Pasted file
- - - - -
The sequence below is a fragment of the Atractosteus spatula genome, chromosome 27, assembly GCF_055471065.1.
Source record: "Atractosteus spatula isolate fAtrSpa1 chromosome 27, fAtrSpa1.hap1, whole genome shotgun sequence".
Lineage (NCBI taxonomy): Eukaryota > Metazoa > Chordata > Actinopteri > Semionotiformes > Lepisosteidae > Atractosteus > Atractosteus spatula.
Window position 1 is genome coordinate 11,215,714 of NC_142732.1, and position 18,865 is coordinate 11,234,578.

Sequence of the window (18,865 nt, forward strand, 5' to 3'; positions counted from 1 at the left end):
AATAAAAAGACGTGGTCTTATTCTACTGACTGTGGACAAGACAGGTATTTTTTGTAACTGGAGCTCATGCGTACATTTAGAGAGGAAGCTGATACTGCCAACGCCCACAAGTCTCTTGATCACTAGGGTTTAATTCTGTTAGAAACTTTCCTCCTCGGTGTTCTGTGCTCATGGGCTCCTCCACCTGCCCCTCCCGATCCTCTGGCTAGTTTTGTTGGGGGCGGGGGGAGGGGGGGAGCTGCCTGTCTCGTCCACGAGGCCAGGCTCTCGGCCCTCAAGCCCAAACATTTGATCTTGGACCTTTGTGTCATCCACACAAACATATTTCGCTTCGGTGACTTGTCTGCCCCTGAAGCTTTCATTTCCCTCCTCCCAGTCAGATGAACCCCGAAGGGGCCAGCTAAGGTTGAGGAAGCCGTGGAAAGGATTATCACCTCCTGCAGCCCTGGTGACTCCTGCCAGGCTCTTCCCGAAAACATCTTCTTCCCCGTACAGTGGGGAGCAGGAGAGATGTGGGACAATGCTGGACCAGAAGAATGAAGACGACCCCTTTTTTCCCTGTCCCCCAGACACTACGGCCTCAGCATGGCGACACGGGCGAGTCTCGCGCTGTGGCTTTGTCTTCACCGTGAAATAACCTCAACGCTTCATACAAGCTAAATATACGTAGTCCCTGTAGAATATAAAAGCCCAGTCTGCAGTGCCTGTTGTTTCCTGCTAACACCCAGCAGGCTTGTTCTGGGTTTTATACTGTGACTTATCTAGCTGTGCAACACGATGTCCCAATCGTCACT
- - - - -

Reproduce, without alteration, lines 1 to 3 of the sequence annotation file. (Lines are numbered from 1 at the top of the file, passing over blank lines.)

The sequence below is a fragment of the Atractosteus spatula genome, chromosome 27, assembly GCF_055471065.1.
Source record: "Atractosteus spatula isolate fAtrSpa1 chromosome 27, fAtrSpa1.hap1, whole genome shotgun sequence".
Lineage (NCBI taxonomy): Eukaryota > Metazoa > Chordata > Actinopteri > Semionotiformes > Lepisosteidae > Atractosteus > Atractosteus spatula.